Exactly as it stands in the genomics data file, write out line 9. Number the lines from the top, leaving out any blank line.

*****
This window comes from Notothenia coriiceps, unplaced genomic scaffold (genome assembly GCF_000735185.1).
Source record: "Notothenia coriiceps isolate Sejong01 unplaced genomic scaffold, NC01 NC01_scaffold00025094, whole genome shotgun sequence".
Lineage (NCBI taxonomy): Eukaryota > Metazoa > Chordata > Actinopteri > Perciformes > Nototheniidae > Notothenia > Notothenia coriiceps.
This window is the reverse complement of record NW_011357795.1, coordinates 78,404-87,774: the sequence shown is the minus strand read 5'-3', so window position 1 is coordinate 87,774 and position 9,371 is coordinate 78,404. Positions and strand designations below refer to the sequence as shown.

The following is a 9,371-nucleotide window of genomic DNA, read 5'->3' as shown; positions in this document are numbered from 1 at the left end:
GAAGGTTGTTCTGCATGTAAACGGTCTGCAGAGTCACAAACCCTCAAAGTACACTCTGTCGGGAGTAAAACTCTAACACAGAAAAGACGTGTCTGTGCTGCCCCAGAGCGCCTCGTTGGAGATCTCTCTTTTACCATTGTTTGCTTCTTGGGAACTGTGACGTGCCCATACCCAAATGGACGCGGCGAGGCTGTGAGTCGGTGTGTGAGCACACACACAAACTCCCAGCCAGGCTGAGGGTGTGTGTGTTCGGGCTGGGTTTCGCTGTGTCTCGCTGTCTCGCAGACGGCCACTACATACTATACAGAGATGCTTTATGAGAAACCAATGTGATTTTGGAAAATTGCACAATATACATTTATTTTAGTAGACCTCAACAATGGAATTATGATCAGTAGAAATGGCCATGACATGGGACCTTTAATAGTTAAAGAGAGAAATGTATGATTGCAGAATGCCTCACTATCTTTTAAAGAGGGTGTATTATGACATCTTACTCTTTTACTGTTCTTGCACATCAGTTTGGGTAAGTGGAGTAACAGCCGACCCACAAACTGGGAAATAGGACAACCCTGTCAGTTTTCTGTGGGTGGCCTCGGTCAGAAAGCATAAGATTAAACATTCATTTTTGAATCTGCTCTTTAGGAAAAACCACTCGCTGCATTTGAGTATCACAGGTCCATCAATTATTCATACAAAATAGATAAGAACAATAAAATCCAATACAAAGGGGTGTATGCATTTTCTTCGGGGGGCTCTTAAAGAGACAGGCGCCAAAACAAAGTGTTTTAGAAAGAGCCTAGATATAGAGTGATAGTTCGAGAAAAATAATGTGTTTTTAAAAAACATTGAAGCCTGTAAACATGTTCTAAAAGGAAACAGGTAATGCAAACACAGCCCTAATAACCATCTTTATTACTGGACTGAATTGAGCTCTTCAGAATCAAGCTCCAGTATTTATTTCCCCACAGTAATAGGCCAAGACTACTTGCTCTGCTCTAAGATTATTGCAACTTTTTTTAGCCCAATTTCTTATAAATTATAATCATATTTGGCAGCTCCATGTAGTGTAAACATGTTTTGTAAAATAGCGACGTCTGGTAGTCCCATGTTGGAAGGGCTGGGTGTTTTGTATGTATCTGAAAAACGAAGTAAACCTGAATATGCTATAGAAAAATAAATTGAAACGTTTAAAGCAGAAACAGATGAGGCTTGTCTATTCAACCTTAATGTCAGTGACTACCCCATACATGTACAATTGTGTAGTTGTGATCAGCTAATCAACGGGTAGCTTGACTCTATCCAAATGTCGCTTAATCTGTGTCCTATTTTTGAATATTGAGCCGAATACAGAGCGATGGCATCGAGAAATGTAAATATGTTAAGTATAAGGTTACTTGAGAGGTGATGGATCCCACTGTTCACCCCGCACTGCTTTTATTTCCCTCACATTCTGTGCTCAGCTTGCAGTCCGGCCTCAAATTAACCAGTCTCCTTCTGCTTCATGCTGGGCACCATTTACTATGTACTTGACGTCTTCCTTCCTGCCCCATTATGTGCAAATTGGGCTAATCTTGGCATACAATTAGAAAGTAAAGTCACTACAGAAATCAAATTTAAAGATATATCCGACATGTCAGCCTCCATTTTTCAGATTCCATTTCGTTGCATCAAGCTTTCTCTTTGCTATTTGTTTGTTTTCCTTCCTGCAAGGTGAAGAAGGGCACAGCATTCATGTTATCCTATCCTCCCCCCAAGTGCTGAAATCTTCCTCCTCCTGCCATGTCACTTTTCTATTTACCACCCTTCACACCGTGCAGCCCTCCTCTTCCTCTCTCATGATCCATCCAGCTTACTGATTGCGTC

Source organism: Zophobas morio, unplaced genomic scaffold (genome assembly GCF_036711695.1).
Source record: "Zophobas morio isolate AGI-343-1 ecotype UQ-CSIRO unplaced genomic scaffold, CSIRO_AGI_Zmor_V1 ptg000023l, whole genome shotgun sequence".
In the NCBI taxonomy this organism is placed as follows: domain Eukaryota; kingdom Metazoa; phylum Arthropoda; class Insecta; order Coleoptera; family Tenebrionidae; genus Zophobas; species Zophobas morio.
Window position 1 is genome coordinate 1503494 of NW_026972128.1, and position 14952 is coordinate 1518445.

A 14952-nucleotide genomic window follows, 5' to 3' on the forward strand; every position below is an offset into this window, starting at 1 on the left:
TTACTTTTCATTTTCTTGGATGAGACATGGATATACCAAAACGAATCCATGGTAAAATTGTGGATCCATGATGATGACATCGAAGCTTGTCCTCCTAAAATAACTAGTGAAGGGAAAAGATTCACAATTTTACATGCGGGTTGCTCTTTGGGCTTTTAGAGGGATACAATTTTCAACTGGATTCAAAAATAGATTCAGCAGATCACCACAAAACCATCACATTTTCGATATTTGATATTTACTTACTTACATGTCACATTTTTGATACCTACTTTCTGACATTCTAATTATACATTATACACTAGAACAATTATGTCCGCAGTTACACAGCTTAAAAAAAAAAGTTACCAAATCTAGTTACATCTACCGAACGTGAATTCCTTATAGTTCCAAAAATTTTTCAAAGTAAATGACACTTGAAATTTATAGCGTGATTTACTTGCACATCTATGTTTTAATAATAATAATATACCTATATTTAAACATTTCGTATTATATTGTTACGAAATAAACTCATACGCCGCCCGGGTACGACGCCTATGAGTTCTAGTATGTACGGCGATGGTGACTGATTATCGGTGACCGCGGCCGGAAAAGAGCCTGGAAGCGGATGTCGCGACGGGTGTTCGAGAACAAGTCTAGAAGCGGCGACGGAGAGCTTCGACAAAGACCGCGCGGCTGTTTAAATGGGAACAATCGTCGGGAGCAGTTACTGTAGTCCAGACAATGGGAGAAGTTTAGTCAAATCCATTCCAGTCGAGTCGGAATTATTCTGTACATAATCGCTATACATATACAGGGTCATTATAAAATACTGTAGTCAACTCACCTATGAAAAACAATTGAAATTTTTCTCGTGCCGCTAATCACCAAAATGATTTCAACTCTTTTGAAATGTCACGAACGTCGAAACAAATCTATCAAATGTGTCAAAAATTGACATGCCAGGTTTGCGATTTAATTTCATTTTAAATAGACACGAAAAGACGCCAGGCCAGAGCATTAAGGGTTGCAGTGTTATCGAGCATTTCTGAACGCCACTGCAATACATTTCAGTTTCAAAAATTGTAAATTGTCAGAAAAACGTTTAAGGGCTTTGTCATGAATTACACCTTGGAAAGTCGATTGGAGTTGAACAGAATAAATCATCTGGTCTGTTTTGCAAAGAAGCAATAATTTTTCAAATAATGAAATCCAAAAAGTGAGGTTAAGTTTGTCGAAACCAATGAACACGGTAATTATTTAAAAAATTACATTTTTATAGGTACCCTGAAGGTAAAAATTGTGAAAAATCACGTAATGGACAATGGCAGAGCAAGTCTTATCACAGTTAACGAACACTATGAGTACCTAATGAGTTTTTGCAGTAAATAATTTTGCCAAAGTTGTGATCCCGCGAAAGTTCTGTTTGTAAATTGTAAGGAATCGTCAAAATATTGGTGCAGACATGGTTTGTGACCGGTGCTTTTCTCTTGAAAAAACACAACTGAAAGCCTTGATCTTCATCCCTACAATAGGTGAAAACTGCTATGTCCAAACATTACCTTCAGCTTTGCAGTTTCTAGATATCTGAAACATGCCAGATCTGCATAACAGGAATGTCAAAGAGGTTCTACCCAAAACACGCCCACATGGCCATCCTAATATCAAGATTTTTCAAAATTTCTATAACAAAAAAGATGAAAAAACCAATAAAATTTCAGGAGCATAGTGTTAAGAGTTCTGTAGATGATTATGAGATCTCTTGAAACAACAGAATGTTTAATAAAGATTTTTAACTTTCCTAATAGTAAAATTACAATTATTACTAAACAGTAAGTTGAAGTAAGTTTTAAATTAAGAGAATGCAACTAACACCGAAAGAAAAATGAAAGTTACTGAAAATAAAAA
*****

In the NCBI taxonomy this organism is placed as follows: domain Eukaryota; kingdom Metazoa; phylum Arthropoda; class Insecta; order Coleoptera; family Tenebrionidae; genus Zophobas; species Zophobas morio.